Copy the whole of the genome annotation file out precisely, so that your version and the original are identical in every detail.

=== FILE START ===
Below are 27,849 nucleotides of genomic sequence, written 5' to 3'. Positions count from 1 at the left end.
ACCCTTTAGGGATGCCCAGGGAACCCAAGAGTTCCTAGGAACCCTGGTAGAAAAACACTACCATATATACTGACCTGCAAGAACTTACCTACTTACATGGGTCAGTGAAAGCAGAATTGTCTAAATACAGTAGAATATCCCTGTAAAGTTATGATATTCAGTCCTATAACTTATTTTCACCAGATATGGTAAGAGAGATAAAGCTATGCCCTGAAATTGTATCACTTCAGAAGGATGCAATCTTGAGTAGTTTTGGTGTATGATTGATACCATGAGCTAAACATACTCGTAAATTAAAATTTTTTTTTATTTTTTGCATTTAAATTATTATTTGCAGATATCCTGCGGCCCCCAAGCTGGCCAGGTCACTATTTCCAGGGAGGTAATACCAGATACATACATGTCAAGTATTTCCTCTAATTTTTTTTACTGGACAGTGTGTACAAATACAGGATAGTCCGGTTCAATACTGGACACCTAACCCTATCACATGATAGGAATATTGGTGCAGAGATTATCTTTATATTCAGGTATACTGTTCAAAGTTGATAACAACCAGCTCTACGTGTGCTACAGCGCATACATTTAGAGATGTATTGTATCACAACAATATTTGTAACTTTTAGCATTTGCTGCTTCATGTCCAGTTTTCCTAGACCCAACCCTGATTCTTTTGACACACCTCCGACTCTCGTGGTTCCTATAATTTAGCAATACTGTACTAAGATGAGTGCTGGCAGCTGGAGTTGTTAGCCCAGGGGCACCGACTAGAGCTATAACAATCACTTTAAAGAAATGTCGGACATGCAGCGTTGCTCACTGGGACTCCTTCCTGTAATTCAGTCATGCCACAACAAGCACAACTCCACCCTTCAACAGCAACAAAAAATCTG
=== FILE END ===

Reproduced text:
Below are 27,849 nucleotides of genomic sequence, written 5' to 3'. Positions count from 1 at the left end.
ACCCTTTAGGGATGCCCAGGGAACCCAAGAGTTCCTAGGAACCCTGGTAGAAAAACACTACCATATATACTGACCTGCAAGAACTTACCTACTTACATGGGTCAGTGAAAGCAGAATTGTCTAAATACAGTAGAATATCCCTGTAAAGTTATGATATTCAGTCCTATAACTTATTTTCACCAGATATGGTAAGAGAGATAAAGCTATGCCCTGAAATTGTATCACTTCAGAAGGATGCAATCTTGAGTAGTTTTGGTGTATGATTGATACCATGAGCTAAACATACTCGTAAATTAAAATTTTTTTTTATTTTTTGCATTTAAATTATTATTTGCAGATATCCTGCGGCCCCCAAGCTGGCCAGGTCACTATTTCCAGGGAGGTAATACCAGATACATACATGTCAAGTATTTCCTCTAATTTTTTTTACTGGACAGTGTGTACAAATACAGGATAGTCCGGTTCAATACTGGACACCTAACCCTATCACATGATAGGAATATTGGTGCAGAGATTATCTTTATATTCAGGTATACTGTTCAAAGTTGATAACAACCAGCTCTACGTGTGCTACAGCGCATACATTTAGAGATGTATTGTATCACAACAATATTTGTAACTTTTAGCATTTGCTGCTTCATGTCCAGTTTTCCTAGACCCAACCCTGATTCTTTTGACACACCTCCGACTCTCGTGGTTCCTATAATTTAGCAATACTGTACTAAGATGAGTGCTGGCAGCTGGAGTTGTTAGCCCAGGGGCACCGACTAGAGCTATAACAATCACTTTAAAGAAATGTCGGACATGCAGCGTTGCTCACTGGGACTCCTTCCTGTAATTCAGTCATGCCACAACAAGCACAACTCCACCCTTCAACAGCAACAAAAAATCTG